Fulltime Faculty

Greg Hoke

Assistant Professor
116A Heroy Geology Laboratory

Dr. Hoke studies the interactions of climate and tectonics on the earth's surface using geomorphology and the stratigraphic record. His active research projects are in the southern central Andes and SE Tibet.

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Linda Ivany

Professor, Director of Undergraduate Studies
214 Heroy Geology Laboratory

Prof. Ivany specializes in evolutionary paleoecology, geobiology, and paleoclimatology.

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Christopher Junium

Assistant Professor
322A Heroy Geology Laboratory

Prof. Junium is a stable isotope and organic geochemist focusing on global climate change through geological time.

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Zunli Lu

Assistant Professor
310 Heroy Geology Laboratory

Prof. Lu specializes in low temperature geochemistry and uses a variety of methods (trace elements, isotopes and models) to investigate crustal fluids, carbon cycle and global environmental changes.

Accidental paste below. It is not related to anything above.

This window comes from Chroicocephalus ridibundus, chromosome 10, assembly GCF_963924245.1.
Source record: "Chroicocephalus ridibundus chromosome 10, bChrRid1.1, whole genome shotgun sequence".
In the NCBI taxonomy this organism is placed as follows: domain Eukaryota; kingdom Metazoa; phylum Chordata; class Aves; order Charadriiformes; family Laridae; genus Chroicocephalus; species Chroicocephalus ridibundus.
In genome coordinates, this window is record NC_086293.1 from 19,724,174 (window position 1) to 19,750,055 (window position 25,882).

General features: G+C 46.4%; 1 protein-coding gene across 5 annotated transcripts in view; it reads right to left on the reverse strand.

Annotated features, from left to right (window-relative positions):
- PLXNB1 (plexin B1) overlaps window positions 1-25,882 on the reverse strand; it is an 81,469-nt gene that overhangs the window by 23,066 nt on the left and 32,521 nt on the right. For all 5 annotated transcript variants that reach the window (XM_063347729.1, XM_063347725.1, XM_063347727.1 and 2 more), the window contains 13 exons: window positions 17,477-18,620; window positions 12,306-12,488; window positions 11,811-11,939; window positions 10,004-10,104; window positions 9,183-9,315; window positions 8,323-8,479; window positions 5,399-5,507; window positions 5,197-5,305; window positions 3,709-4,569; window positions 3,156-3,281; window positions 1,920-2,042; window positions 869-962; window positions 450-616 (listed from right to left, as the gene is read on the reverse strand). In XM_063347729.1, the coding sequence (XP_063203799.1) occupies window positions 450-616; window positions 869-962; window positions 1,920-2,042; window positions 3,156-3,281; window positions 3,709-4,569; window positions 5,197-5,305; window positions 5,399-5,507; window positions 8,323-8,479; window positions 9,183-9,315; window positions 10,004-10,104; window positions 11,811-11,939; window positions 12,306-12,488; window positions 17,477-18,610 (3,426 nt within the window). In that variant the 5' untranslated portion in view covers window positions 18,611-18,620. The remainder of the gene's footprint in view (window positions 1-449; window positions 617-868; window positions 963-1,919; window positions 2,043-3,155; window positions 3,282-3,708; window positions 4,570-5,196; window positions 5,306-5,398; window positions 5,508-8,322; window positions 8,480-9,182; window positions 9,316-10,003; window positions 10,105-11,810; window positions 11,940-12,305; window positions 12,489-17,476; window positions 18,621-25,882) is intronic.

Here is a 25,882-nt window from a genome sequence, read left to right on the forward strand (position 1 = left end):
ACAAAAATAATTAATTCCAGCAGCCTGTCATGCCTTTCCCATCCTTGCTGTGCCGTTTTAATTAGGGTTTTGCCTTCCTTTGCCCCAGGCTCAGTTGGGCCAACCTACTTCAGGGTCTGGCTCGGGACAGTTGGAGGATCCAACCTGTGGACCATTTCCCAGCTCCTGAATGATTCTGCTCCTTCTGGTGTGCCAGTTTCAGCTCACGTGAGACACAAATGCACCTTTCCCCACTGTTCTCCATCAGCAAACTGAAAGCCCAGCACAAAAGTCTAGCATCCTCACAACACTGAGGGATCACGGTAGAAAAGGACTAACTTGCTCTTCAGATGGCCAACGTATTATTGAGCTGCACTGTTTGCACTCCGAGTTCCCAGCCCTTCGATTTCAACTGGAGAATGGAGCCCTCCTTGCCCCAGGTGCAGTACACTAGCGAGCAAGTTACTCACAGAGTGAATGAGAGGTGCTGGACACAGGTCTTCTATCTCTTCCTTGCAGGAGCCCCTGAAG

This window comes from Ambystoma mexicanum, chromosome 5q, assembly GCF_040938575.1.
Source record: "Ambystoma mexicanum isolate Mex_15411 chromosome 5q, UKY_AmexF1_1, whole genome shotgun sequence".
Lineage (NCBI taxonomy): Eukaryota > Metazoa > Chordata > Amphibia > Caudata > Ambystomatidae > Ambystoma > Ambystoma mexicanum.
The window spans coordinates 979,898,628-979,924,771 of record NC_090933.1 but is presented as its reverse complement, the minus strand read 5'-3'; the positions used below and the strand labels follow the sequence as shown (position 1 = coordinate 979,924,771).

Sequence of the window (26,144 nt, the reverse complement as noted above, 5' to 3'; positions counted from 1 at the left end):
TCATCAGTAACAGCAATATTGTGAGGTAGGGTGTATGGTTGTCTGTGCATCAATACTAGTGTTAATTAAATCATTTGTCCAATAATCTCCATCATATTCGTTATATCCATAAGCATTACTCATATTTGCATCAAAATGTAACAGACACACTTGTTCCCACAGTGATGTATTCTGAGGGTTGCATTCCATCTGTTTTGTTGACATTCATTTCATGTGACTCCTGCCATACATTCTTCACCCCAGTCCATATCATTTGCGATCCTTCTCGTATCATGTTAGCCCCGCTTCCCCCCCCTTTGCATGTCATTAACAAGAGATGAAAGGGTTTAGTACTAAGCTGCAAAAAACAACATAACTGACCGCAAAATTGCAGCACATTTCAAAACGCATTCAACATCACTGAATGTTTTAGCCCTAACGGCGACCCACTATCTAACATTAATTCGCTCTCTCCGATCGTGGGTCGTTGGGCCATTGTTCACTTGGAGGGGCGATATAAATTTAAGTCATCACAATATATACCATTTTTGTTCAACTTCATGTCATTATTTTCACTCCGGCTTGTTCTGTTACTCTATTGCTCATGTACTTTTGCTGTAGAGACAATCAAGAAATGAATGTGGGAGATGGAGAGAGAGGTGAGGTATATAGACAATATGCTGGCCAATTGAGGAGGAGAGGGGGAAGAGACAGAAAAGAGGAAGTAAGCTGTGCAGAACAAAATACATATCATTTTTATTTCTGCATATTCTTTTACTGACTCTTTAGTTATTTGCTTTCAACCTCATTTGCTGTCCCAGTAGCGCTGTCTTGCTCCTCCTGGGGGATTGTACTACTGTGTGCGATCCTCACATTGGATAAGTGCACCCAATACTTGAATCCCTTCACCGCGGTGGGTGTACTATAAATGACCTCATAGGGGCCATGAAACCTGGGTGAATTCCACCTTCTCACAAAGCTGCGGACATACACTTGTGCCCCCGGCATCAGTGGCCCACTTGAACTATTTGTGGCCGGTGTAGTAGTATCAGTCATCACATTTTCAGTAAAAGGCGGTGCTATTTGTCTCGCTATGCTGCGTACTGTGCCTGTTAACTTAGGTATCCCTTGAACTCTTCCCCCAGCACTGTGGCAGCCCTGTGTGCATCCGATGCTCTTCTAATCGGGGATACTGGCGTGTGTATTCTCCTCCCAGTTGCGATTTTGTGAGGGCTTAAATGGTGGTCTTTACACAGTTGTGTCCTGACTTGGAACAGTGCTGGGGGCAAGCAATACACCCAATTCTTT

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Cathryn Newton

Professor and Dean Emerita
466 Life Sciences Complex

Prof. Newton's scholarly work involves studies of modern and ancient biodiversity, including the quantitative dynamics of ancient and modern mass extinction.

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Christopher Scholz

011A Heroy Geology Laboratory

Prof. Scholz specializes in sedimentary geology, the geologic record of climate change, paleolimnology, and sedimentary basin analysis.

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Research and Emeritus Professors

James C. Brower

Professor Emeriti
211 Heroy Geology Laboratory

Prof. Brower is a paleontologist and paleobiologist; his most recent research has been redirected toward Paleozoic crinoids.

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Bruce Wilkinson

Research Professor
220 Heroy Geology Laboratory

Prof. Wilkinson conducts research in the field of sedimentary geology with emphasis on modern and ancient carbonate sequences. Recent effort has focused on questions about the chemical evolution of Phanerozoic carbonates as records of past atmospheric-hydrospheric systems, on quantification of global cycling rates of sedimentary components at the Earth's surface, and on problems concerning the relative importance of stochastic versus periodic processes during the accumulation of seemingly cyclic peritidal carbonate sequences. He likes limestones a lot.

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Contact Us

Department of Earth Sciences
204 Heroy GL
Ph: 315-443-2672
Fx: 315-443-3363